Tuesday, August 26, 2008

Bob Dylan Song #27: The Times They Are a-Changin'


According to the always-correct Wikipedia, the final sessions for The Freewheelin' Bob Dylan occurred on April 24th, 1963. Just about six months later on October 31st, the sessions for Dylan's third album, The Times They Are A-Changin', concluded. In those six months, the life of Bob Dylan had changed in ways most of us could not begin to comprehend, from his professional career to his personal relationships. In a lot of ways, The Times is a product and reflection of that change, the strain it put on him, and the expectations laid upon his head from the moment Freewheelin' had exploded and moved Dylan right into the vanguard of the burgeoning folk revival movement.

Six months, in the great cosmic calendar, isn't a particularly long time; it just barely contains an entire baseball season, and comes three months short of your typical pregnancy. And yet, on the decidedly small scale of life we live on in terms of seconds, minutes, and hours, six months can seem like an eternity. Yet again, once those months have passed by, it's all too easy to look back on that length of time and say "where the hell did that time go?" It's all part of life, a paradox that seems impossible to solve - how that one simple stretch of time can assume so many different forms.

Of course, that length of time and how it feels to you depends entirely upon what you do in that length of time. For somebody out of work and living on unemployment, those four months probably crawl at a snail-like pace, full of all-encompassing dread of the future, days spent watching TV, eating cheap meals, and doing anything to keep the seconds rolling along. For somebody like, say, a cook at a high-class Paris restaurant, the days absolutely fly by; you get up, spend hour after hour cooking meals, occasionally at breakneck pace, then stagger home in agony and wonder how the hell 12 hours of your life just melted away. The rest of us make do with something of a happy medium, where a day can either move quickly or slowly, depending entirely upon the events of our lives; the wait for a delivery from Amazon.com feels like torture, while a week of packing up and moving to a new house can go by in the blink of an eye.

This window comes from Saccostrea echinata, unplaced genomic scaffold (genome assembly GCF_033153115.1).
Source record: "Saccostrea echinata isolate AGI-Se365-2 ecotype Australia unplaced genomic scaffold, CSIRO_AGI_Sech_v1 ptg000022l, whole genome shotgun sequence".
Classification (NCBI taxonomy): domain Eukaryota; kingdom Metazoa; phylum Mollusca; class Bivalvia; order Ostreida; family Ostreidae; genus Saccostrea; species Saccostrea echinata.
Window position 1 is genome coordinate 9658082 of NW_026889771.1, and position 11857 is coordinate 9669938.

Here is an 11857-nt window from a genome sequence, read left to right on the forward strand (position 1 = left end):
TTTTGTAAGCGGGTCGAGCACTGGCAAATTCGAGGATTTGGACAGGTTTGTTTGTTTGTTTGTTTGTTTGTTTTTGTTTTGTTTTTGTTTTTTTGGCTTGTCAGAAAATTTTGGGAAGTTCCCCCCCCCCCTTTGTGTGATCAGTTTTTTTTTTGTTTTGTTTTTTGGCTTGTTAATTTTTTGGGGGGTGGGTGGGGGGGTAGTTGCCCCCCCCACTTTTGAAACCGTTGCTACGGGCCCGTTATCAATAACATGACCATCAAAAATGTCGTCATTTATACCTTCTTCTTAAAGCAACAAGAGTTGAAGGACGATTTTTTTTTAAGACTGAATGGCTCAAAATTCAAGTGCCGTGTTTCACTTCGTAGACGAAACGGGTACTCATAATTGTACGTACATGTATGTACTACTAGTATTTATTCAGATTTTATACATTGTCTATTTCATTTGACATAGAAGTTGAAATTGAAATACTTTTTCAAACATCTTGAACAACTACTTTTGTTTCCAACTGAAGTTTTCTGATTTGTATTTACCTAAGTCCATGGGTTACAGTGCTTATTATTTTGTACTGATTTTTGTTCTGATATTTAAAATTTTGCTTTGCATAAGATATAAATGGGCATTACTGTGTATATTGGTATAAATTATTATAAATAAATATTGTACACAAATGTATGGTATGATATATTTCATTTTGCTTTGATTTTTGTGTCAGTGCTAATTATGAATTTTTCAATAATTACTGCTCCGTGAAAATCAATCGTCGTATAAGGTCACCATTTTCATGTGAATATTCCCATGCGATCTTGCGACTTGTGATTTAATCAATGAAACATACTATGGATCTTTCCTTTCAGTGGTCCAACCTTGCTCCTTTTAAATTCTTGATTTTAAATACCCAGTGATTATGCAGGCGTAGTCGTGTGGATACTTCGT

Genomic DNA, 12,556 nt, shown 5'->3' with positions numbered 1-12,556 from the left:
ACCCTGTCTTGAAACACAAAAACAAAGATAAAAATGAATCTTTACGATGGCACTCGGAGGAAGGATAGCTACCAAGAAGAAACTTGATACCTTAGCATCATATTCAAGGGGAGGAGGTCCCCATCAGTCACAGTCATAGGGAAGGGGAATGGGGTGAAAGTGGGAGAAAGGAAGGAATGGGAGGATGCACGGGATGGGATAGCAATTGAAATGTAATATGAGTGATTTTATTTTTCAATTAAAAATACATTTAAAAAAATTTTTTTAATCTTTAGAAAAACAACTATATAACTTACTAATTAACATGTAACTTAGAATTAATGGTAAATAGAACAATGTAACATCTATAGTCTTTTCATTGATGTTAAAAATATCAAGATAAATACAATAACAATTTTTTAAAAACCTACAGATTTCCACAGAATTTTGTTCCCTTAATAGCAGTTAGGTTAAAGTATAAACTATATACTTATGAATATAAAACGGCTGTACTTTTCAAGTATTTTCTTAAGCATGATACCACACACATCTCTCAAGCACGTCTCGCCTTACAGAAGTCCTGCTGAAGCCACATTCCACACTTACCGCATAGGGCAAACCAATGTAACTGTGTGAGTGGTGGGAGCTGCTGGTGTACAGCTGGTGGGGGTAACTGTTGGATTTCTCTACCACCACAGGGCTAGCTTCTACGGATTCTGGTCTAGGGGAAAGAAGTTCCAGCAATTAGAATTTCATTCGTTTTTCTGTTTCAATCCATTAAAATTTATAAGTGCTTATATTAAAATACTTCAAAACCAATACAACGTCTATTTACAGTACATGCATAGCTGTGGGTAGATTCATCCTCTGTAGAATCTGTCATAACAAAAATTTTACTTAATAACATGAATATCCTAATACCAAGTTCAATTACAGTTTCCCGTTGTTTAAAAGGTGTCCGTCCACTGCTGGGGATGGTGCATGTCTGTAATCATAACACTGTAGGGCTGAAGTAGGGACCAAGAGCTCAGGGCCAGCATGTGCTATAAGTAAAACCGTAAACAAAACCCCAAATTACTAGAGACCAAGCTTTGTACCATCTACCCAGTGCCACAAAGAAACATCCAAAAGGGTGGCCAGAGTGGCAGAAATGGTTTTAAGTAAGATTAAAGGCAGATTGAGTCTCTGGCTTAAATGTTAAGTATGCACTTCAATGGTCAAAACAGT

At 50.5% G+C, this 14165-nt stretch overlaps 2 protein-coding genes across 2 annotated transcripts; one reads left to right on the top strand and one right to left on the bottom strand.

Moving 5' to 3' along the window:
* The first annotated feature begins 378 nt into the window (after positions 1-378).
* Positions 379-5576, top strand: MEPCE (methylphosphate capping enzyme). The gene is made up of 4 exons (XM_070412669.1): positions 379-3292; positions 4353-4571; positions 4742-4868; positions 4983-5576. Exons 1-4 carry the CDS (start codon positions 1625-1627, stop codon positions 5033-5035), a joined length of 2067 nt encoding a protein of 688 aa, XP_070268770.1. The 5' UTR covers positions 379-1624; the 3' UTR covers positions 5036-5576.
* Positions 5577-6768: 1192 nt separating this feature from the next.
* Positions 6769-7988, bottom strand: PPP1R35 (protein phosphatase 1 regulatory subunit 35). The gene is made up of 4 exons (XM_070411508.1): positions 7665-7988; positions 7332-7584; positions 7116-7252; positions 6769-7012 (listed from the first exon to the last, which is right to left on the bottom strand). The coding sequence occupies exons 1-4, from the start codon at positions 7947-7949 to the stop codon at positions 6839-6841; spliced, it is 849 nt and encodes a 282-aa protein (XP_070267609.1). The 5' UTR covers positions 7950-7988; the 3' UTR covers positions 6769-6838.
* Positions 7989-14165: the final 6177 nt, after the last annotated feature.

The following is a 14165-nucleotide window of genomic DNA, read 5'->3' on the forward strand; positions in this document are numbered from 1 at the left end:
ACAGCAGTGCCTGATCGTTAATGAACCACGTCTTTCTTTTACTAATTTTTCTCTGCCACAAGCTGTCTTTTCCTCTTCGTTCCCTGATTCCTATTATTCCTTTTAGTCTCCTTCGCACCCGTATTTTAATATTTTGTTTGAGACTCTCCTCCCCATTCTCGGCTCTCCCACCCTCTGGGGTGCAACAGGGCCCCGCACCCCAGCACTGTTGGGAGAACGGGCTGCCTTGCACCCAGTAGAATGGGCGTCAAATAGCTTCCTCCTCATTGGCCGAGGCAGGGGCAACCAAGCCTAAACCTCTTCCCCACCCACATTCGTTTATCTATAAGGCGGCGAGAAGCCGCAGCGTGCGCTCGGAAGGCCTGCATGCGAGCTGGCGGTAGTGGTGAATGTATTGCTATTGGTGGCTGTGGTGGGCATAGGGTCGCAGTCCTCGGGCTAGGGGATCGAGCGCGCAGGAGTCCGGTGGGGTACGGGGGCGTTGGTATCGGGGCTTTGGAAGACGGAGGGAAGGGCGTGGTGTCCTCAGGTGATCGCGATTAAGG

And then you've got Bob Dylan in 1963, whose life leapt from event to event so quickly it's impossible to imagine anybody being able to keep up. As Freewheelin' gained popularity in both the folk movement and in the mainstream, Dylan's stature rose at a meteoric rate. He became romantically involved with Joan Baez, creating a folk-music version of Brangelina (thankfully, without a stupid media-created amalgamation for a nickname). He performed at the Newport Folk Festival as a breakout star, performed a major show at Carnegie Hall five days before the album's release, and played at the famous March on Washington (interestingly, performing two of his more obscure songs). He gained notoriety for walking out of rehearsals for The Ed Sullivan Show because of potential censorship. In short, his career mushroomed at a fantastic rate, culminating in the release of his most political album yet, an album befitting his stature as one of the shining lights of a movement dedicated to protest music and speaking out against society's ills.